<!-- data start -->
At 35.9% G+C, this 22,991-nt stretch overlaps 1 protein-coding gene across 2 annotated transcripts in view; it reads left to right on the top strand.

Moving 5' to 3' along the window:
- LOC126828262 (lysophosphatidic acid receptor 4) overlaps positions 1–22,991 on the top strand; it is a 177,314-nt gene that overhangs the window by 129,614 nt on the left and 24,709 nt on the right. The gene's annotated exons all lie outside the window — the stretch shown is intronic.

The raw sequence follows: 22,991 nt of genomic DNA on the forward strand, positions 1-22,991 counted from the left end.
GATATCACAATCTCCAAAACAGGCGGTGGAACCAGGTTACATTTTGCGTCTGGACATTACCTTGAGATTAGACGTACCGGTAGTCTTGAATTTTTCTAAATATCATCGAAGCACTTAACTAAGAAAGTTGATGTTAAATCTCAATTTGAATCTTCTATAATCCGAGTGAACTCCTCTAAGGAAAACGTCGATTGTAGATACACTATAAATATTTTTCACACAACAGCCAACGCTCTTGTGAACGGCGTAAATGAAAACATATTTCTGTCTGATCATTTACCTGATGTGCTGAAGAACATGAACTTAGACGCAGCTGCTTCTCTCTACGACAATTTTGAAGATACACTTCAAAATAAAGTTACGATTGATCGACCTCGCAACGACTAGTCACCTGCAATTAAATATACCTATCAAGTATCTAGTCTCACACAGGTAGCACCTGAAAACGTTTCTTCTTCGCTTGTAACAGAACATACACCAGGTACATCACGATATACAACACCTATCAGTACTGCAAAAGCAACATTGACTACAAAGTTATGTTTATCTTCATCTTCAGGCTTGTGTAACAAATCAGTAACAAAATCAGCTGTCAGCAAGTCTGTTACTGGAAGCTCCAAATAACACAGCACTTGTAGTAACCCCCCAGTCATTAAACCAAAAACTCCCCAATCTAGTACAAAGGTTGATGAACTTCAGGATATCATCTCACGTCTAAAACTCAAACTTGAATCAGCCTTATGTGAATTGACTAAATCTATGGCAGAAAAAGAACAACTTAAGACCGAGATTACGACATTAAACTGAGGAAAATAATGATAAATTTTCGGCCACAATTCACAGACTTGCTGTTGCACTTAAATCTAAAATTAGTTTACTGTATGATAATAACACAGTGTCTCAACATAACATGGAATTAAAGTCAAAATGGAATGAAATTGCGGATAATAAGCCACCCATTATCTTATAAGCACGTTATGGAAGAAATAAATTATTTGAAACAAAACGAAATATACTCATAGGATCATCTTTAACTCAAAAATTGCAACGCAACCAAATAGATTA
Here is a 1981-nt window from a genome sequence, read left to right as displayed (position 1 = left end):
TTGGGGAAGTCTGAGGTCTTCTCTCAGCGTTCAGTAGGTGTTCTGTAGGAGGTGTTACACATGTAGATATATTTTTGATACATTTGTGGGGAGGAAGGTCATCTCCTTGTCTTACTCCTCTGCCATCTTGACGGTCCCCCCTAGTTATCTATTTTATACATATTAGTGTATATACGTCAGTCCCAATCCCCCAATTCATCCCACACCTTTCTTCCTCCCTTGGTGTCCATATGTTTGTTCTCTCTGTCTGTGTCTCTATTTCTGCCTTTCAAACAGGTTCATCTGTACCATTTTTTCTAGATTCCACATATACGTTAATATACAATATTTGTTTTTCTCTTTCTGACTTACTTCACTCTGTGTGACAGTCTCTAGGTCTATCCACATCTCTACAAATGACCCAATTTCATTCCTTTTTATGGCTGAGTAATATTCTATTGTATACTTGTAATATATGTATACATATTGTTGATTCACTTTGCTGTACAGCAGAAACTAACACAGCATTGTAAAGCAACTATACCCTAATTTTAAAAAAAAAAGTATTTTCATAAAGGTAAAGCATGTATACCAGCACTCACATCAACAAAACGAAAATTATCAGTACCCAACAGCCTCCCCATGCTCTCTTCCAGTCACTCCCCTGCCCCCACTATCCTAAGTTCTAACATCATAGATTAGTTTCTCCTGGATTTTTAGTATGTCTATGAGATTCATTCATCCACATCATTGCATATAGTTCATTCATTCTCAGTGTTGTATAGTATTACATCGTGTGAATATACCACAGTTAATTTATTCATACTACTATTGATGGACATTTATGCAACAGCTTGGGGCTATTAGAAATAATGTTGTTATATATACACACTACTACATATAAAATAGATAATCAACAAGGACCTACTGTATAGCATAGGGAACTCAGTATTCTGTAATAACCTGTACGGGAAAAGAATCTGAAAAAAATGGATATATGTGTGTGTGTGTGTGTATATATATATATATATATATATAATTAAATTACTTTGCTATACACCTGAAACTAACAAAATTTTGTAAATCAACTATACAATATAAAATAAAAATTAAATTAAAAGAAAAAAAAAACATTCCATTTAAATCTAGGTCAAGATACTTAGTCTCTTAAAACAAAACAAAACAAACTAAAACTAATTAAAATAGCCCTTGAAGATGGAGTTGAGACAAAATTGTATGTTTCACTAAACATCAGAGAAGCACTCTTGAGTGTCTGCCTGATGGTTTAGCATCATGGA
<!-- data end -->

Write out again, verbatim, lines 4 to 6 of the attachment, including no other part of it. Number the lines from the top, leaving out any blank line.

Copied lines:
The raw sequence follows: 22,991 nt of genomic DNA on the forward strand, positions 1-22,991 counted from the left end.
GATATCACAATCTCCAAAACAGGCGGTGGAACCAGGTTACATTTTGCGTCTGGACATTACCTTGAGATTAGACGTACCGGTAGTCTTGAATTTTTCTAAATATCATCGAAGCACTTAACTAAGAAAGTTGATGTTAAATCTCAATTTGAATCTTCTATAATCCGAGTGAACTCCTCTAAGGAAAACGTCGATTGTAGATACACTATAAATATTTTTCACACAACAGCCAACGCTCTTGTGAACGGCGTAAATGAAAACATATTTCTGTCTGATCATTTACCTGATGTGCTGAAGAACATGAACTTAGACGCAGCTGCTTCTCTCTACGACAATTTTGAAGATACACTTCAAAATAAAGTTACGATTGATCGACCTCGCAACGACTAGTCACCTGCAATTAAATATACCTATCAAGTATCTAGTCTCACACAGGTAGCACCTGAAAACGTTTCTTCTTCGCTTGTAACAGAACATACACCAGGTACATCACGATATACAACACCTATCAGTACTGCAAAAGCAACATTGACTACAAAGTTATGTTTATCTTCATCTTCAGGCTTGTGTAACAAATCAGTAACAAAATCAGCTGTCAGCAAGTCTGTTACTGGAAGCTCCAAATAACACAGCACTTGTAGTAACCCCCCAGTCATTAAACCAAAAACTCCCCAATCTAGTACAAAGGTTGATGAACTTCAGGATATCATCTCACGTCTAAAACTCAAACTTGAATCAGCCTTATGTGAATTGACTAAATCTATGGCAGAAAAAGAACAACTTAAGACCGAGATTACGACATTAAACTGAGGAAAATAATGATAAATTTTCGGCCACAATTCACAGACTTGCTGTTGCACTTAAATCTAAAATTAGTTTACTGTATGATAATAACACAGTGTCTCAACATAACATGGAATTAAAGTCAAAATGGAATGAAATTGCGGATAATAAGCCACCCATTATCTTATAAGCACGTTATGGAAGAAATAAATTATTTGAAACAAAACGAAATATACTCATAGGATCATCTTTAACTCAAAAATTGCAACGCAACCAAATAGATTA
Here is a 1981-nt window from a genome sequence, read left to right as displayed (position 1 = left end):